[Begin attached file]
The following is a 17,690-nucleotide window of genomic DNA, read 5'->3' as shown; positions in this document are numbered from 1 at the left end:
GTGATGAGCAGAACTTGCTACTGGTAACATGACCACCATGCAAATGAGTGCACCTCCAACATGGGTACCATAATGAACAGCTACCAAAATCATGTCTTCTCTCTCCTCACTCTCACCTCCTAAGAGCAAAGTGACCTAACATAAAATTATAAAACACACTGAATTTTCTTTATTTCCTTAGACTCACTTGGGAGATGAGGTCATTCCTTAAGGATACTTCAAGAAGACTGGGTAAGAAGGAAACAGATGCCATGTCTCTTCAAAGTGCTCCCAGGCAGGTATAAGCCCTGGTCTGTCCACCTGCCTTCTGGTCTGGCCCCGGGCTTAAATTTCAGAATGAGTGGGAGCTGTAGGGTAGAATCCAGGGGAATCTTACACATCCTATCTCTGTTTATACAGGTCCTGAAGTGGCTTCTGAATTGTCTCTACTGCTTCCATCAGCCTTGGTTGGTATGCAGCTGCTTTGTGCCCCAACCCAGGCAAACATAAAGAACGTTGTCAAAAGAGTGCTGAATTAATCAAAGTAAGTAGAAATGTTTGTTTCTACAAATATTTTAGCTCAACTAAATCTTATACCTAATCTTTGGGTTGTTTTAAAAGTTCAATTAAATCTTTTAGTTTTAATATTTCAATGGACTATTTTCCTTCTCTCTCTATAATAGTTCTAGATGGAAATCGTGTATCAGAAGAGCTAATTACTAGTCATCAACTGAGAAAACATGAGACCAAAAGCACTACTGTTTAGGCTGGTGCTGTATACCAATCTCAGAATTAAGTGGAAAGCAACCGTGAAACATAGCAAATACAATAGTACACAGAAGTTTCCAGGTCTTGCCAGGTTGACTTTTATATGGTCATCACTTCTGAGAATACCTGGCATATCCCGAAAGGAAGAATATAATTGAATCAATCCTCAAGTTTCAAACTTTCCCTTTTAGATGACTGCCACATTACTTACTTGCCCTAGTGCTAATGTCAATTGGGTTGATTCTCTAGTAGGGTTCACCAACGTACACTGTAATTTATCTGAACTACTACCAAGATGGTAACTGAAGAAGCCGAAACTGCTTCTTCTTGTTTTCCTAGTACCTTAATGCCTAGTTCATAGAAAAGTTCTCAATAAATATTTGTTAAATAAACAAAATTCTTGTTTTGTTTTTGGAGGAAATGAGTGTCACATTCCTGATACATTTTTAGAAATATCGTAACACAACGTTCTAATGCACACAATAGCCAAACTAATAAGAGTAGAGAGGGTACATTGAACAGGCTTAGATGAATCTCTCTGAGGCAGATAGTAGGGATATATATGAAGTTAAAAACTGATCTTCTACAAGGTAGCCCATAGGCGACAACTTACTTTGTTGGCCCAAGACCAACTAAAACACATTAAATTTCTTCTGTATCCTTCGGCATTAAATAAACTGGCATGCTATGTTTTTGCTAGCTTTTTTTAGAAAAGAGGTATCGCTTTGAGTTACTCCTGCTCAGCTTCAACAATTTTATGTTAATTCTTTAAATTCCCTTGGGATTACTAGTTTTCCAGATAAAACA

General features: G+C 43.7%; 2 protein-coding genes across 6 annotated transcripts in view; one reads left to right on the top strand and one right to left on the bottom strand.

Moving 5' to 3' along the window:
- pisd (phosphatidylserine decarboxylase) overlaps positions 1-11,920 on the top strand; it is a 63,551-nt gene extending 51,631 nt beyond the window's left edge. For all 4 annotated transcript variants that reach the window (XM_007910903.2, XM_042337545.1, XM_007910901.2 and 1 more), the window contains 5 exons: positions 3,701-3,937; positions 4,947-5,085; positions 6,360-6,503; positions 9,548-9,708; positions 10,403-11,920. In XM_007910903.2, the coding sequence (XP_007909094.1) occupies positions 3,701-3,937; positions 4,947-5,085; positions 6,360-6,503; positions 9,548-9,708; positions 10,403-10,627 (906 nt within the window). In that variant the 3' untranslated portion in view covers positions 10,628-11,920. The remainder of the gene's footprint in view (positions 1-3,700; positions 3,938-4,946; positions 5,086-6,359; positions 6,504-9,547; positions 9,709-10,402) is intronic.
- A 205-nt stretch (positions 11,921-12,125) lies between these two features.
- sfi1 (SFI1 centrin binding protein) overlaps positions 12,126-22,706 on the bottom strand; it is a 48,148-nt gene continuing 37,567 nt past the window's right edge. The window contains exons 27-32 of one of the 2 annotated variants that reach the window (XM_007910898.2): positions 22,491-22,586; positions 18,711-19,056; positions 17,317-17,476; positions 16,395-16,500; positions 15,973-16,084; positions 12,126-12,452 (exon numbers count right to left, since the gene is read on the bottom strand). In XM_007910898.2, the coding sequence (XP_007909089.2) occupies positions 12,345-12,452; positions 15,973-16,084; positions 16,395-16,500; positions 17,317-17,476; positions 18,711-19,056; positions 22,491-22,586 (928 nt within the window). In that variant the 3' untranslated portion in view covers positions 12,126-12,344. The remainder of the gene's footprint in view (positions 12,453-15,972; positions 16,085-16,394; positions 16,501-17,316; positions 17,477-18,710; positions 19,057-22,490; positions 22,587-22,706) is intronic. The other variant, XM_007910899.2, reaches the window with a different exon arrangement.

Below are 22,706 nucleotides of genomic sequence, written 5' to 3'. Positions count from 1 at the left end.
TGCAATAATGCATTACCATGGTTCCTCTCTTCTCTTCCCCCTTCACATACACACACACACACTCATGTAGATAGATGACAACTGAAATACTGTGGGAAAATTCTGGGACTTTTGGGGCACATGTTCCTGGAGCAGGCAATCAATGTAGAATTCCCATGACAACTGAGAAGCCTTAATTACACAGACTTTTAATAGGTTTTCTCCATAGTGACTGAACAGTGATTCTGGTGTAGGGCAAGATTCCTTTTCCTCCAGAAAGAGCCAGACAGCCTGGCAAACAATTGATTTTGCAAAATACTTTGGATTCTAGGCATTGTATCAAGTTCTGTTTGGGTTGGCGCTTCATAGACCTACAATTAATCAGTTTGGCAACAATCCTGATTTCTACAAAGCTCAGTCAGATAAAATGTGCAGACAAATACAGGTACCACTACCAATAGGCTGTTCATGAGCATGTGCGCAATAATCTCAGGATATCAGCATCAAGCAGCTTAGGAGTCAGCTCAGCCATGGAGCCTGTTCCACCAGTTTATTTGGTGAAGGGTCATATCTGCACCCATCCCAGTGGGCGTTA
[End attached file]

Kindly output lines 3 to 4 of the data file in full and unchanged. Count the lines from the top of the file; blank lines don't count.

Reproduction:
General features: G+C 43.7%; 2 protein-coding genes across 6 annotated transcripts in view; one reads left to right on the top strand and one right to left on the bottom strand.

Moving 5' to 3' along the window: